Work That Has No Worth

September 19, 2018

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I debated whether to quote from a new book by David Graeber, a professor of Anthropology at The London School of Economics BUT when I took a good, hard look at what he wrote I decided that I agreed with him on many points – so here goes.

He states, “Increasingly, workers in rich countries (up to 40% in some surveys) are secretly convinced their work is pointless. Over the last year or so, I’ve asked people to send me – what they consider – the most useless occupations.” Below are seven of the worst offenders.

ONE: TELEMARKETERS

Graeber begins by saying, “I don’t know if I’ve ever met a single call-center worker or telemarketer who didn’t hate his or her job.” One notes that, “It’s a job with no social value whatsoever. At least if you stack shelves in a supermarket you’re doing something that benefits people.“

TWO: STUDENT-PAPER WRITERS

“Taking on the chore of writing essays and term papers for college students is now a huge industry,” notes Graeber. A student-paper writer says, “While I have had the opportunity to write the rare, interesting essay, I’ve found that I’m largely writing countless papers about business and marketing. Actually, this makes a lot of sense – business majors spend four years learning how to hire other people to do the actual work.”

THREE: MOVIE EXECUTIVES

Ever wonder why Hollywood movies are so bad? (Yes I have – many times I’ve said to myself – how in the world did they get the go-ahead for this junk?) One reason is this, according to Graeber, who says, “Where once there were just writers, directors and producers; now there’s a dozen or more useless executives in-between. None of them really have anything to do, but all of them feel they have to interfere with the script – and everything else – just to make an excuse for their existence.”

FOUR: CORPORATE LAWYERS

Graeber believes that “the most prestigious, high-paying corporate lawyers usually won’t admit it, but others employed in the industry think all corporate-law offices could be sucked into a vortex with no ill effects.” He may have a point. “I am a corporate lawyer (tax litigator),” reports one. “And I contribute nothing to this world. In fact, I’m utterly miserable most of the time.”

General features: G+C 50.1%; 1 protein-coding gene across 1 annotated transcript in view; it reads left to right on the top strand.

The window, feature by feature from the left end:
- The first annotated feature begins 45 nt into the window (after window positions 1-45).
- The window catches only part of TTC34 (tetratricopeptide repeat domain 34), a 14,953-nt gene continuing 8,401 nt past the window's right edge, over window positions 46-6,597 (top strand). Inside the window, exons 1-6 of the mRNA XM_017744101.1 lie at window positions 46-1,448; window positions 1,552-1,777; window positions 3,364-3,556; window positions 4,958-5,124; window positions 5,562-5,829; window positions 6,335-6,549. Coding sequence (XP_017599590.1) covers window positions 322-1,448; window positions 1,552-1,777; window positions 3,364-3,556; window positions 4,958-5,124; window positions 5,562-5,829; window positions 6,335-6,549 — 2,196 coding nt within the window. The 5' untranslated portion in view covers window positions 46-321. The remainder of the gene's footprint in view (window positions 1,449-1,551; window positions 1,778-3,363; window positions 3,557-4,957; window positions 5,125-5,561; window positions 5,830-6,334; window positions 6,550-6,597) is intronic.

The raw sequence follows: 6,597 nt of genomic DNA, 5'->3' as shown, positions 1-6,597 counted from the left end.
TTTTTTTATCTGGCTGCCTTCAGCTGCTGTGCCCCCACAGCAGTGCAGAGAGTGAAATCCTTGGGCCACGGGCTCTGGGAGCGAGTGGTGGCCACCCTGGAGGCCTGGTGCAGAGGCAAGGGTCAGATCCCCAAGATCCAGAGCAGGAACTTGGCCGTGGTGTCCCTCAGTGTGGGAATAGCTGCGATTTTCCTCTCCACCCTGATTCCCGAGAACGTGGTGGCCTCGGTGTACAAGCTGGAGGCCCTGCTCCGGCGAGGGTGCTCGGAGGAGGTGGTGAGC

FIVE: MIDDLE MANAGEMENT

“Most middle managers feel they spend almost all their time on useless rituals or pretending to supervise people who need no supervision,” Graeber writes. Or, as one explains, “Ten people work for me and from what I can tell, they can all do the work without my oversight. My only function is to hand them work.” No doubt some are doing useful work, but most middle managers secretly feel they might as well be digging holes and filling them in – again and again according to Graeber.

SIX: COMPLIANCE WORKERS

The dictionary definition of compliance: “The act or process of complying to a demand or proposal; conformity in fulfilling official requirements” – I thought I’d look at the meaning of this word first. Graeber says that banking is riddled with them. One efficiency expert wrote and told him that, “80% of banking jobs could be easily eliminated BUT banks keep thousands of employees whose only job is to pretend each transaction is in accord with government regulations that the banks, in fact, systematically ignore.” Yep, anyone remember Wells Fargo? They were fined $185 million in 2016 for fraudulently opening accounts. UPDATE: As of 2018 this bank is STILL in big trouble. CLICK HERE to read more.

SEVEN: ACADEMIC ADMINISTRATIVE STAFF

Over the last 20 years, university administration has ballooned. Or as one professor notes, “Every dean needs his vice dean and sub-dean, and each of them needs secretaries, admin staff and more – this only makes it harder for us to teach, do research and carry out the most basic functions of our jobs.

CLICK HERE FOR MORE ABOUT THIS BOOK.

CONGRATS TO RALPH LAUREN: MARKING 50 YEARS IN BIZ

Shaun Nelson-Henrick

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